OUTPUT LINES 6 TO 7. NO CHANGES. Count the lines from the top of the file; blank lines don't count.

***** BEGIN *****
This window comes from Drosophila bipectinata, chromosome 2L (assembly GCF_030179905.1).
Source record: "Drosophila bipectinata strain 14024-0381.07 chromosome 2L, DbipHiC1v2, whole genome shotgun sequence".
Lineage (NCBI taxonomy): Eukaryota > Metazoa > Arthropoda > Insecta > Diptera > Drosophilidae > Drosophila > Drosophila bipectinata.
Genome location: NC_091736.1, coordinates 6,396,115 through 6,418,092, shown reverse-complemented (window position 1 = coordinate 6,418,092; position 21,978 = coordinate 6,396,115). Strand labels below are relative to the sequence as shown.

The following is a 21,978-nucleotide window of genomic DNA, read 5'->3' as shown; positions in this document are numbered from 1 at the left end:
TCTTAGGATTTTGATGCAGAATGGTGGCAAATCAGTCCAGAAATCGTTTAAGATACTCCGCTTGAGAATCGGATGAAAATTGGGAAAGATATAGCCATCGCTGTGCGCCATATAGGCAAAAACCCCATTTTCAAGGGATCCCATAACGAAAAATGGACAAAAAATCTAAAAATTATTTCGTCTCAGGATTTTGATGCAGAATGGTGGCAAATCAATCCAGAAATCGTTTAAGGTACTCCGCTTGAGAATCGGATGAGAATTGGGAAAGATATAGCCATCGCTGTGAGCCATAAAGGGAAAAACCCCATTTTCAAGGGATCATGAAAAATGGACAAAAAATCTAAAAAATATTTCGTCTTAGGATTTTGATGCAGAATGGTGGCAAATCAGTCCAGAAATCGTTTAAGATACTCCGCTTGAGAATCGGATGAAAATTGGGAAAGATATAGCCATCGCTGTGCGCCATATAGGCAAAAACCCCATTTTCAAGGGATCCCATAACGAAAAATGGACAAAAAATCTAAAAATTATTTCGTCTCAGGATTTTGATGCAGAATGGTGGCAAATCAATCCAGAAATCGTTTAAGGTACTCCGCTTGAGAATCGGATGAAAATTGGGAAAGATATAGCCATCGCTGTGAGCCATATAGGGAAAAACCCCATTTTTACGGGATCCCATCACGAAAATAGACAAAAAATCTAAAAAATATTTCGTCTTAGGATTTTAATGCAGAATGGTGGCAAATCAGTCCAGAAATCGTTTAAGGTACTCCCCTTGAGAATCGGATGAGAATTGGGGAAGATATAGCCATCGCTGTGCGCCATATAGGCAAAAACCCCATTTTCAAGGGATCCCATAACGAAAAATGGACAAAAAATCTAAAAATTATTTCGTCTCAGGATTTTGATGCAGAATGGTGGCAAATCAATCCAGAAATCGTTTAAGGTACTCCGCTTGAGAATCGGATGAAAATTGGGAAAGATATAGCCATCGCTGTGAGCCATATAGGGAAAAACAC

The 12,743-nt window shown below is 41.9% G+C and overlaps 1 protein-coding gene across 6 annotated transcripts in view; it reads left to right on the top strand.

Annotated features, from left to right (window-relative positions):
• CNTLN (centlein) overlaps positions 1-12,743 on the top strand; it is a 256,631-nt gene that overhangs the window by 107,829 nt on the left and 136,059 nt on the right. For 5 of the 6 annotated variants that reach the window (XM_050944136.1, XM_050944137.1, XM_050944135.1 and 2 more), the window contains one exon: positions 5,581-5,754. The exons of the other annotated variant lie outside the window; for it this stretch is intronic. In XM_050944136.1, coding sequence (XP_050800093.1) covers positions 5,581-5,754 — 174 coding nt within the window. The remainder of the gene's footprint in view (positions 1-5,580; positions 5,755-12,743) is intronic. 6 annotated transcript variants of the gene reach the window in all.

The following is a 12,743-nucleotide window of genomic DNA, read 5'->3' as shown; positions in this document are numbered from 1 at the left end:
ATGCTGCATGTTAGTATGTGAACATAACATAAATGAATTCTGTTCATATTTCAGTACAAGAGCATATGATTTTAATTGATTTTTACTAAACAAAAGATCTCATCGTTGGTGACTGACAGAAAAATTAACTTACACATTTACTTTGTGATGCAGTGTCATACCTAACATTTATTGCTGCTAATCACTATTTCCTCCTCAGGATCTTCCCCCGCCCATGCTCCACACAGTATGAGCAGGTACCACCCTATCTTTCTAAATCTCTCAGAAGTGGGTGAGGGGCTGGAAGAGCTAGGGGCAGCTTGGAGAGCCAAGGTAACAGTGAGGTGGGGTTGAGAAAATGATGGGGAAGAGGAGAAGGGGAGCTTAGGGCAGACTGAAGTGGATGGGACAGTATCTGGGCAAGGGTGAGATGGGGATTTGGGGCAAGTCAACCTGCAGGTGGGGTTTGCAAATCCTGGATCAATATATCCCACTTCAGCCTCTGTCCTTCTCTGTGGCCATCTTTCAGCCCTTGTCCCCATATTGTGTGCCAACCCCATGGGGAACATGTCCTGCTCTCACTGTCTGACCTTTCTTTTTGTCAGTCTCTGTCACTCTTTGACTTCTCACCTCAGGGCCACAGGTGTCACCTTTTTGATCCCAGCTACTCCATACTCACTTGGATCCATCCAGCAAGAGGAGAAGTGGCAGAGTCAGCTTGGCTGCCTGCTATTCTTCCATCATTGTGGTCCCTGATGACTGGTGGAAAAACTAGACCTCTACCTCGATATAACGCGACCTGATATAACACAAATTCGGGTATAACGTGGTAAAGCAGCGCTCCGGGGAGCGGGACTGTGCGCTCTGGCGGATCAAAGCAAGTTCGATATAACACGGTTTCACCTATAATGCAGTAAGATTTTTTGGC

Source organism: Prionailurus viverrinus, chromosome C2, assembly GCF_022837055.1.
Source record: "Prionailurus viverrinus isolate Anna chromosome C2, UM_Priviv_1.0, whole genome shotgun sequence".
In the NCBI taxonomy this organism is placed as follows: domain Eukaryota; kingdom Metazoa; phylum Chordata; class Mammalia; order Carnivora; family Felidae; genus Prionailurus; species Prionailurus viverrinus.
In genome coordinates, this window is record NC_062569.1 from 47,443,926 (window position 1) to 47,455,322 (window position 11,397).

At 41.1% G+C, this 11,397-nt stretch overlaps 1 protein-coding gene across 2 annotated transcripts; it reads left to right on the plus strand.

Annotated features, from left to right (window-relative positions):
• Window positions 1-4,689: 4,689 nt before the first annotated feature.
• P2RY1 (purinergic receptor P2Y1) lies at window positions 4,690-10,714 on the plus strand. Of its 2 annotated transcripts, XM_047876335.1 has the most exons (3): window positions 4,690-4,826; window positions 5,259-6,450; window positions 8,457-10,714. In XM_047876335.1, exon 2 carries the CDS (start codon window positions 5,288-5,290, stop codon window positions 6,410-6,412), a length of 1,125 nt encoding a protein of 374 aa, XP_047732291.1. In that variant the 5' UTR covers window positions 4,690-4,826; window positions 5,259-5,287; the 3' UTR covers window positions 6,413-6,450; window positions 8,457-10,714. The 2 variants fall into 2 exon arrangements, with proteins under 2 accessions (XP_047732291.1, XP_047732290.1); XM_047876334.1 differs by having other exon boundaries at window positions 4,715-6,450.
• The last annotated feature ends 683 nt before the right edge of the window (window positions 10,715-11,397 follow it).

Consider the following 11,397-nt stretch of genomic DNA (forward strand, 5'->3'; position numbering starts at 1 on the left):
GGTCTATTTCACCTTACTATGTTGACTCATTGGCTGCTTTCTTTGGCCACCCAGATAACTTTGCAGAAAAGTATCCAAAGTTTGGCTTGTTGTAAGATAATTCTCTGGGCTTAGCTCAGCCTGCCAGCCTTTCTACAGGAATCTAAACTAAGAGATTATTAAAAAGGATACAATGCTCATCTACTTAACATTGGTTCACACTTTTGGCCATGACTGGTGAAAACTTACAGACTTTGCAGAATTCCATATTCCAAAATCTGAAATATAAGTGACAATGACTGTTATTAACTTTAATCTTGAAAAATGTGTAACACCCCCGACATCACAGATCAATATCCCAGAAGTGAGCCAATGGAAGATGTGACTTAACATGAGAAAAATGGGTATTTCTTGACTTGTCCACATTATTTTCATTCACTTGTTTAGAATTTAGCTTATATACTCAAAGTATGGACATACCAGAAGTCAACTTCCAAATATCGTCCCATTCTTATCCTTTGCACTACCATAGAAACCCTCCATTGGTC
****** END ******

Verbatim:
TCTTAGGATTTTGATGCAGAATGGTGGCAAATCAGTCCAGAAATCGTTTAAGATACTCCGCTTGAGAATCGGATGAAAATTGGGAAAGATATAGCCATCGCTGTGCGCCATATAGGCAAAAACCCCATTTTCAAGGGATCCCATAACGAAAAATGGACAAAAAATCTAAAAATTATTTCGTCTCAGGATTTTGATGCAGAATGGTGGCAAATCAATCCAGAAATCGTTTAAGGTACTCCGCTTGAGAATCGGATGAGAATTGGGAAAGATATAGCCATCGCTGTGAGCCATAAAGGGAAAAACCCCATTTTCAAGGGATCATGAAAAATGGACAAAAAATCTAAAAAATATTTCGTCTTAGGATTTTGATGCAGAATGGTGGCAAATCAGTCCAGAAATCGTTTAAGATACTCCGCTTGAGAATCGGATGAAAATTGGGAAAGATATAGCCATCGCTGTGCGCCATATAGGCAAAAACCCCATTTTCAAGGGATCCCATAACGAAAAATGGACAAAAAATCTAAAAATTATTTCGTCTCAGGATTTTGATGCAGAATGGTGGCAAATCAATCCAGAAATCGTTTAAGGTACTCCGCTTGAGAATCGGATGAAAATTGGGAAAGATATAGCCATCGCTGTGAGCCATATAGGGAAAAACCCCATTTTTACGGGATCCCATCACGAAAATAGACAAAAAATCTAAAAAATATTTCGTCTTAGGATTTTAATGCAGAATGGTGGCAAATCAGTCCAGAAATCGTTTAAGGTACTCCCCTTGAGAATCGGATGAGAATTGGGGAAGATATAGCCATCGCTGTGCGCCATATAGGCAAAAACCCCATTTTCAAGGGATCCCATAACGAAAAATGGACAAAAAATCTAAAAATTATTTCGTCTCAGGATTTTGATGCAGAATGGTGGCAAATCAATCCAGAAATCGTTTAAGGTACTCCGCTTGAGAATCGGATGAAAATTGGGAAAGATATAGCCATCGCTGTGAGCCATATAGGGAAAAACAC

The 12,743-nt window shown below is 41.9% G+C and overlaps 1 protein-coding gene across 6 annotated transcripts in view; it reads left to right on the top strand.